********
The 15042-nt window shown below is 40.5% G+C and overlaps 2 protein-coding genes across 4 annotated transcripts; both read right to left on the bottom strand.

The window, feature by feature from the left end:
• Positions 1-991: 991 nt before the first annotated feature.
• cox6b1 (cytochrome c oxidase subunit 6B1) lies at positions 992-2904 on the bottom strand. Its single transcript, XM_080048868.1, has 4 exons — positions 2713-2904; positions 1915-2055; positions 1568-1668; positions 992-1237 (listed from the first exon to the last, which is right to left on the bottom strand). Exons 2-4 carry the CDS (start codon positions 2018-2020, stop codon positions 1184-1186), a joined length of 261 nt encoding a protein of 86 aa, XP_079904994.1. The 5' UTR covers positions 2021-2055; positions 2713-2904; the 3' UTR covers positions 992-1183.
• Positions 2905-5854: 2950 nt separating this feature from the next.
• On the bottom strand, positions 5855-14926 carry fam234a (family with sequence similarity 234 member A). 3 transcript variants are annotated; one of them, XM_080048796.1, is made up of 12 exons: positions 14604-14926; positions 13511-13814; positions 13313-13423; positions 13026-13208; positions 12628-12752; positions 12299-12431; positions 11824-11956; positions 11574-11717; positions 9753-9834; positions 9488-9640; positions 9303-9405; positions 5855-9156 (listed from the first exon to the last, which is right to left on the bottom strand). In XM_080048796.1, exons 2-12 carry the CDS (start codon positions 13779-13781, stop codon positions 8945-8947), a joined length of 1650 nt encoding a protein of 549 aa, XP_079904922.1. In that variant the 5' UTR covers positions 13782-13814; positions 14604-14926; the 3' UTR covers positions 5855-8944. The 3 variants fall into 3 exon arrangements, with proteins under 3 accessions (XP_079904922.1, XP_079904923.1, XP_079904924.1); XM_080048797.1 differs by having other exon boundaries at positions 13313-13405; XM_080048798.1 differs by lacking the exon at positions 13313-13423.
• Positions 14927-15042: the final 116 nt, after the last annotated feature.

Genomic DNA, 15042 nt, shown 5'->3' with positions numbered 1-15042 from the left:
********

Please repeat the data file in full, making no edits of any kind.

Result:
The 15042-nt window shown below is 40.5% G+C and overlaps 2 protein-coding genes across 4 annotated transcripts; both read right to left on the bottom strand.

The window, feature by feature from the left end:
• Positions 1-991: 991 nt before the first annotated feature.
• cox6b1 (cytochrome c oxidase subunit 6B1) lies at positions 992-2904 on the bottom strand. Its single transcript, XM_080048868.1, has 4 exons — positions 2713-2904; positions 1915-2055; positions 1568-1668; positions 992-1237 (listed from the first exon to the last, which is right to left on the bottom strand). Exons 2-4 carry the CDS (start codon positions 2018-2020, stop codon positions 1184-1186), a joined length of 261 nt encoding a protein of 86 aa, XP_079904994.1. The 5' UTR covers positions 2021-2055; positions 2713-2904; the 3' UTR covers positions 992-1183.
• Positions 2905-5854: 2950 nt separating this feature from the next.
• On the bottom strand, positions 5855-14926 carry fam234a (family with sequence similarity 234 member A). 3 transcript variants are annotated; one of them, XM_080048796.1, is made up of 12 exons: positions 14604-14926; positions 13511-13814; positions 13313-13423; positions 13026-13208; positions 12628-12752; positions 12299-12431; positions 11824-11956; positions 11574-11717; positions 9753-9834; positions 9488-9640; positions 9303-9405; positions 5855-9156 (listed from the first exon to the last, which is right to left on the bottom strand). In XM_080048796.1, exons 2-12 carry the CDS (start codon positions 13779-13781, stop codon positions 8945-8947), a joined length of 1650 nt encoding a protein of 549 aa, XP_079904922.1. In that variant the 5' UTR covers positions 13782-13814; positions 14604-14926; the 3' UTR covers positions 5855-8944. The 3 variants fall into 3 exon arrangements, with proteins under 3 accessions (XP_079904922.1, XP_079904923.1, XP_079904924.1); XM_080048797.1 differs by having other exon boundaries at positions 13313-13405; XM_080048798.1 differs by lacking the exon at positions 13313-13423.
• Positions 14927-15042: the final 116 nt, after the last annotated feature.

Genomic DNA, 15042 nt, shown 5'->3' with positions numbered 1-15042 from the left: